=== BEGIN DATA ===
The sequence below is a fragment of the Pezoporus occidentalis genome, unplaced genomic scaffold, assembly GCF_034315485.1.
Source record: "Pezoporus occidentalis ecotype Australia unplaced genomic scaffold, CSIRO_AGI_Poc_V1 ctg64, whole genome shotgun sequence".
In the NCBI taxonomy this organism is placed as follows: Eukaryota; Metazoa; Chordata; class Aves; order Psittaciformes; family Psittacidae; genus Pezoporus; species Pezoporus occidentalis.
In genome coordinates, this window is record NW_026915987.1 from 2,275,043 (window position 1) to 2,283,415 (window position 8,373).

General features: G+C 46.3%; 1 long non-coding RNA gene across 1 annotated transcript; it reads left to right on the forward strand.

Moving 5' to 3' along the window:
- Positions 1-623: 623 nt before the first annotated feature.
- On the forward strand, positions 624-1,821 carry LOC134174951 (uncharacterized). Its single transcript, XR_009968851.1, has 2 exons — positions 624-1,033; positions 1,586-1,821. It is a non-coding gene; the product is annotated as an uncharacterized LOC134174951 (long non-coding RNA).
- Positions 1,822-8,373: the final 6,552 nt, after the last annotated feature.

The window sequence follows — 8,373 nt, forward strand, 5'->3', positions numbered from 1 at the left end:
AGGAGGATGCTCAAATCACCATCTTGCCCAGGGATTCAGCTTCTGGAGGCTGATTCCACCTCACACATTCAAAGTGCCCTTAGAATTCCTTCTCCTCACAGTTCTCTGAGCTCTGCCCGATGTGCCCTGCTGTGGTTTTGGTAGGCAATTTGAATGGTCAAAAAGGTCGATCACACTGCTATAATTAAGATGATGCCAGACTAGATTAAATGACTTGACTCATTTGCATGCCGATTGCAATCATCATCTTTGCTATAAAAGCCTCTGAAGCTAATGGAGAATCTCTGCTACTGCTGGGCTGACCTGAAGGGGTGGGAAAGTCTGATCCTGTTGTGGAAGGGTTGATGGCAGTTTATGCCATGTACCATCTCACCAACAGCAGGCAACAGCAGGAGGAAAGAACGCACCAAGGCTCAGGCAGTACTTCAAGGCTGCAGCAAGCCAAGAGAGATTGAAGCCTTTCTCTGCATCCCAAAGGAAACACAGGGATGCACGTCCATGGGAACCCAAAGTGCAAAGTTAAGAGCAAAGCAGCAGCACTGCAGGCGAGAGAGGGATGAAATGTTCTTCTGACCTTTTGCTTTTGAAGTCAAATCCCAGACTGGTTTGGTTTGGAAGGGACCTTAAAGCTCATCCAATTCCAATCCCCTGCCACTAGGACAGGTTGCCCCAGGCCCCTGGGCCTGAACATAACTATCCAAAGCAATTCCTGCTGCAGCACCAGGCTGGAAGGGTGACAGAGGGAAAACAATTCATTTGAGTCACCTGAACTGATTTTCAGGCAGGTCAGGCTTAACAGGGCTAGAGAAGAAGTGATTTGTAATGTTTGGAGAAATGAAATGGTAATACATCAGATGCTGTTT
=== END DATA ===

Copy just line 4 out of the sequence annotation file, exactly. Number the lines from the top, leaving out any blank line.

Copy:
In genome coordinates, this window is record NW_026915987.1 from 2,275,043 (window position 1) to 2,283,415 (window position 8,373).